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Ruby crystals, Tumbarumba, NSW Photo, G.Sutherland, Australian Museum
Gem Concentrate, Tumbarumba, NSW Photo, G.Sutherland, Australian Museum

Tumbarumba Gem Field

Tumbarumba Latitude -35.777243, Longitude 148.011375

Located in the Snowy Valleys Way Region of NSW, nearest town Tumbarumba

The Tumbarumba Basaltic Gem Field, New South Wales: In Relation to Sapphire-Ruby Deposits of Eastern Australia, F.L. Sutherland, I.T. Graham, R.E. Pogson, D. Schwarz, G.B. Webb, R.R. Coenraads, C.M. Fanning, J.D. Hollis and T.C. Allen lins@austmus.gov.au

Source: http://en.wikipedia.org/wiki/Corundum

Tumbarumba Shire Council
Images: Gem concentrate, Tumbarumba, NSW and Ruby crystals, Tumbarumba, NSW photos, G.Sutherland, Australian Museum.

Link to Detailed Map

Commonly called sapphire or ruby in its gem varieties, corundum is a crystalline form of aluminium oxide (Al2O3). It becomes coloured with traces of iron, titanium, vanadium and chromium. In gem form it is one of the naturally clear transparent materials, but can have different colours when impurities are present. Transparent specimens are used as gems, called ruby if red and padparadscha if pink-orange. All other colours are called sapphire. The pink to red colour of ruby stems from its chromium content, whereas the sapphire's blue results from its titanium and ferric iron content. Mauve sapphires result from their vanadium content. Yellow and green sapphires contain variable amounts of ferrous and ferric iron.

Corundum can occur as a result of direct crystallization from magma (molten rock) of appropriate composition, and by metamorphism of pre-existing rocks. It commonly occurs as a detrital mineral in stream and beach sands because of its hardness and resistance to weathering. Because of corundum's hardness (pure corundum is defined to have 9.0 Mohs), it can scratch almost every other mineral and is commonly used as an abrasive. In addition to its hardness, corundum is unusual for its density of 4.02 g/cm3, which is very high for a transparent mineral composed of the low atomic mass elements aluminium and oxygen.

Evolution of Tumbarumba Gemfield

Dating of gem minerals and basalts suggests this gemfield mainly evolved over some 10 million years from Late Oligocene to Middle Miocene time (27-15 Ma). Firstly zircon and associated corundums were discharged explosively as xenocrysts (a crystal foreign to the igneous rock in which it occurs) in undersaturated volatile-rich basaltic melts. This activity centred in the northwest region of the Tumbarumba Gemfield. It followed initial low volume mantle melting, when zircon and corundum crystallised from melted material within the mantle/crust boundary.

Eastern Australia is a prime source of gem corundums derived from basaltic eruptives. Tumbarumba gemfield in the Snowy Mountains basalt province, NSW, yields corundums, zircons and garnet, corroded by magmatic effects and abraded by alluvial transport. Research suggests present drainage profiles mimic Miocene drainage which underlies the basalt, these buried alluvial deposits are called leads.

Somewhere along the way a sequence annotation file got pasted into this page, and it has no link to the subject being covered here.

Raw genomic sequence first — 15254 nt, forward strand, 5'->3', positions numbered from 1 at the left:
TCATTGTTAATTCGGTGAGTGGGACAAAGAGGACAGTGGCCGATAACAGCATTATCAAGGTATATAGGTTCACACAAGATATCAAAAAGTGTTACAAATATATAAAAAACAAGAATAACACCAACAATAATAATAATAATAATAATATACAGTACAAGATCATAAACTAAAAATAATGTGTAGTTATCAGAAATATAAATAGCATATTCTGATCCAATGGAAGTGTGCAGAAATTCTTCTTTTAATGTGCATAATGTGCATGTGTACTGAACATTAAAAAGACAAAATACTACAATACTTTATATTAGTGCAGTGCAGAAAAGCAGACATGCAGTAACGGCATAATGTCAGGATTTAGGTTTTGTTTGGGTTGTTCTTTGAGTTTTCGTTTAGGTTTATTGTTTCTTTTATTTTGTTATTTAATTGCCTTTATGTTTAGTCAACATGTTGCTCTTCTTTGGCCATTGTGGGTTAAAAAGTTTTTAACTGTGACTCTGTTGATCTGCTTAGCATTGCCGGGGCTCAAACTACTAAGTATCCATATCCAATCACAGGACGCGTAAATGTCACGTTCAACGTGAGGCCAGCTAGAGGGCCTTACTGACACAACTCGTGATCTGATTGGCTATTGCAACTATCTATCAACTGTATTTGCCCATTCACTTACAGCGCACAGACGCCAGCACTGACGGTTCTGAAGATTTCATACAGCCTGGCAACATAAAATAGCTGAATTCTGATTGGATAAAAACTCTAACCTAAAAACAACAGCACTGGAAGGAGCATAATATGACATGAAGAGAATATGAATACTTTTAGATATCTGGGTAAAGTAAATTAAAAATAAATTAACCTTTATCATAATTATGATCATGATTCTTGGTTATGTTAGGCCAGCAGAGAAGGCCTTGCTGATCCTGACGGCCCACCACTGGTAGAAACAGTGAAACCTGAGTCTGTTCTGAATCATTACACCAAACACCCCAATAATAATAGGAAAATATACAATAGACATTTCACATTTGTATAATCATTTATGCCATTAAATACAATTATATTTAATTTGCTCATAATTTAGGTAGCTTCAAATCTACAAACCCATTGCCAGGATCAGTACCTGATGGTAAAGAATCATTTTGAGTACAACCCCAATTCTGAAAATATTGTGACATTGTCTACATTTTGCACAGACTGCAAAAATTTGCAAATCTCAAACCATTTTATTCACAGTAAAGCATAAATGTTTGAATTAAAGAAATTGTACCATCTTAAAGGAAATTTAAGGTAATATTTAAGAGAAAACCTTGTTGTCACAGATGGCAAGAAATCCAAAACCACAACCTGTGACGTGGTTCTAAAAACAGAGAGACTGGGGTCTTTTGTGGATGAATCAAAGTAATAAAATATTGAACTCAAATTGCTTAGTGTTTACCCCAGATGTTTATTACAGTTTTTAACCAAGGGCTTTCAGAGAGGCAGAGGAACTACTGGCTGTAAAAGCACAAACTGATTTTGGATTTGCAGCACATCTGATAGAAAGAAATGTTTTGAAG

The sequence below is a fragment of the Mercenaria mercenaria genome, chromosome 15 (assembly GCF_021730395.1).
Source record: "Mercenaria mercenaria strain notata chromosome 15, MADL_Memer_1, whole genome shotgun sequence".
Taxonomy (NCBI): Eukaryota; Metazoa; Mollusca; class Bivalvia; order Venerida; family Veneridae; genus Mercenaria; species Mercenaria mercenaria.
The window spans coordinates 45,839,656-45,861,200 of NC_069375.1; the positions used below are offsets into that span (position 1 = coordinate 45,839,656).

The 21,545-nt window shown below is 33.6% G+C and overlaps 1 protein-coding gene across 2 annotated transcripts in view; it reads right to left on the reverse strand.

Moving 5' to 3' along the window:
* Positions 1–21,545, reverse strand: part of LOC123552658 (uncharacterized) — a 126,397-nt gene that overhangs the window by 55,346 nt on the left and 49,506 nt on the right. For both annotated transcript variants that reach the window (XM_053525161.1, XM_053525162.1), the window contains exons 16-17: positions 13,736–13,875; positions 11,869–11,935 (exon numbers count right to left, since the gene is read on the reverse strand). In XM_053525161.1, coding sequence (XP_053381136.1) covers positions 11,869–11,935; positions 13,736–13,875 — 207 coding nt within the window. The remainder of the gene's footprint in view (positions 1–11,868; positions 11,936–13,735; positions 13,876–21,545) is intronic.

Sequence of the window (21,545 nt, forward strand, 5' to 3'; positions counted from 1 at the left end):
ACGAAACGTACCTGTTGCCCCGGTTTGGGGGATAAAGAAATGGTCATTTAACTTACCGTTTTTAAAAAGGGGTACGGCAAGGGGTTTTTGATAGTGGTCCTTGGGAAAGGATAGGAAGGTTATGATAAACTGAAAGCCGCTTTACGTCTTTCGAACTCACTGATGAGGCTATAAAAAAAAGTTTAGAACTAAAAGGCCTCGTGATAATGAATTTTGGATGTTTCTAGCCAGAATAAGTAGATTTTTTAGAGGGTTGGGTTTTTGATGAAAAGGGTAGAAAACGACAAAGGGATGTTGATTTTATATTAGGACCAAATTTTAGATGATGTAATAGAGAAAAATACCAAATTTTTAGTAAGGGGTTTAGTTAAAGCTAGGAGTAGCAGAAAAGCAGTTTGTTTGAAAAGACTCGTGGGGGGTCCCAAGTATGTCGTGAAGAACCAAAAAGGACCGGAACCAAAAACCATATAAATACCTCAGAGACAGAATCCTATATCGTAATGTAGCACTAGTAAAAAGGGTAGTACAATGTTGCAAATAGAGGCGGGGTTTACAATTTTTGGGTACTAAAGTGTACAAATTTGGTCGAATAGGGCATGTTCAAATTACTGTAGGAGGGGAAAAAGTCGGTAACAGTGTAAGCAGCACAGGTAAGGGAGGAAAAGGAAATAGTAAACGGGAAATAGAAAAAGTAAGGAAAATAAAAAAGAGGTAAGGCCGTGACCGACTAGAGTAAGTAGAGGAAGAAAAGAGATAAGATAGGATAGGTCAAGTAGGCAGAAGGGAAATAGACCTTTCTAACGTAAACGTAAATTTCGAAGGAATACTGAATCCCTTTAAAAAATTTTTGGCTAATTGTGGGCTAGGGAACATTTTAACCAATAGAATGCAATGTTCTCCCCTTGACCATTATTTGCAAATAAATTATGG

When rocks are exposed to surface weathering they are relentlessly scoured by wind and water and subjected to alternating heating and cooling. The process of erosion moves rock fragments into streams where they tumble and are fractured, releasing any gems they contain. In places where the current naturally slows, the heavy gemstones settle into the river or streambed. Over time, sapphires become concentrated and the site becomes a type of secondary deposit called an "alluvial placer".

The gemstones in the Tumbarumba region are found in sub-basaltic leads and later alluvial redistributions along the present-day drainage, principally along Tumbarumba Creek, Buddong Creek, Ruby Creek, Paddy's River and near Kiandra. These leads and river courses were extensively worked for gold and corundums and zircons were often recovered in the process.

The best preserved zircon crystals were found at Ruby Creek. This suggests a local source, especially as pyroclastic and volcaniclastic horizons occur in the area. Gemstones in a Buddong Creek tributary include strongly abraded "early age" zircons (26Ma) shed from a small basaltic lead. This suggests derivation from a source that lay towards Rutherford Ridge in the north part of the basalt field. Gemstone deposits appear in Tumbarumba Creek 4 km south of its headwaters towards Laurel Hill and suggest a flanking rather than a northerly source.

As a general rule, fossicking in accordance with the legislation can take place on any land, provided that permission is obtained from the landowner (including government departments) or land manager, except in National Parks where fossicking is prohibited. Fossicking is permitted in NSW State forests under a special purpose permit. Individual regional permits can be obtained from Forests NSW. For more information on fossicking in state forests call 1300 655 687.

One popular local fossicking area is Parson's Gully, which is in the NSW Bago Forest (remember you must obtain a permit from forestry). You can pick up a mud map for directions to Parson's Gully from Tumbarumba Visitor Centre.

Go to these links for information on fossicking

www.forests.nsw.gov.au/visiting/activities/fossicking

www.resources.nsw.gov.au/__data/assets/pdf_file/0007/363544/A-Guide-to-Fossicking-in-New-South-Wales.PDF

Please note that fossicking is not permitted in the Kosciuszko National Park.

Getting There

Tumbarumba is situated in south eastern New South Wales in the Snowy Valleys Region. The town is situated on the Snowy Valleys Way south of Tumut. The Bago State Forest lies to the North East of Tumbarumba and the nearest forestry office is in Tumut phone (02) 6947 3911.


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